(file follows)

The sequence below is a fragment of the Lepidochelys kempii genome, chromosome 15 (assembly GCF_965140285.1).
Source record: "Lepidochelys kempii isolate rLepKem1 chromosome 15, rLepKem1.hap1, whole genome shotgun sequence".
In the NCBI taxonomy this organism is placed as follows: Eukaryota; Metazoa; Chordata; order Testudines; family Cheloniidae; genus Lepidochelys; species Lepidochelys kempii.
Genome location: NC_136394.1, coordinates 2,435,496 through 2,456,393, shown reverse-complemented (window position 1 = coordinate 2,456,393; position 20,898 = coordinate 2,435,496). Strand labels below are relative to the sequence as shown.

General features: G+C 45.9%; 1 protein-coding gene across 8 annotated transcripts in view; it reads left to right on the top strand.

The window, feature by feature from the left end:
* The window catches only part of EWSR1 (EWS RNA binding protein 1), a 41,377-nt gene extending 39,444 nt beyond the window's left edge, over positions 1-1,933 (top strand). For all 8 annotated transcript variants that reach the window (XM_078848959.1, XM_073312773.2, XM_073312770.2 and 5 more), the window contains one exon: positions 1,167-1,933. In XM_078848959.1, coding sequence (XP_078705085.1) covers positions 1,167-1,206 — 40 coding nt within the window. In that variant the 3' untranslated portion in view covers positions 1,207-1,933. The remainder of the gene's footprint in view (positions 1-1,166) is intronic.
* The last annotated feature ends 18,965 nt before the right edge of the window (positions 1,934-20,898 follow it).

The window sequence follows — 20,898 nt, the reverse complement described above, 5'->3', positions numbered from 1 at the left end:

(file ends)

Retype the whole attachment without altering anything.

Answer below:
The sequence below is a fragment of the Lepidochelys kempii genome, chromosome 15 (assembly GCF_965140285.1).
Source record: "Lepidochelys kempii isolate rLepKem1 chromosome 15, rLepKem1.hap1, whole genome shotgun sequence".
In the NCBI taxonomy this organism is placed as follows: Eukaryota; Metazoa; Chordata; order Testudines; family Cheloniidae; genus Lepidochelys; species Lepidochelys kempii.
Genome location: NC_136394.1, coordinates 2,435,496 through 2,456,393, shown reverse-complemented (window position 1 = coordinate 2,456,393; position 20,898 = coordinate 2,435,496). Strand labels below are relative to the sequence as shown.

General features: G+C 45.9%; 1 protein-coding gene across 8 annotated transcripts in view; it reads left to right on the top strand.

The window, feature by feature from the left end:
* The window catches only part of EWSR1 (EWS RNA binding protein 1), a 41,377-nt gene extending 39,444 nt beyond the window's left edge, over positions 1-1,933 (top strand). For all 8 annotated transcript variants that reach the window (XM_078848959.1, XM_073312773.2, XM_073312770.2 and 5 more), the window contains one exon: positions 1,167-1,933. In XM_078848959.1, coding sequence (XP_078705085.1) covers positions 1,167-1,206 — 40 coding nt within the window. In that variant the 3' untranslated portion in view covers positions 1,207-1,933. The remainder of the gene's footprint in view (positions 1-1,166) is intronic.
* The last annotated feature ends 18,965 nt before the right edge of the window (positions 1,934-20,898 follow it).

The window sequence follows — 20,898 nt, the reverse complement described above, 5'->3', positions numbered from 1 at the left end: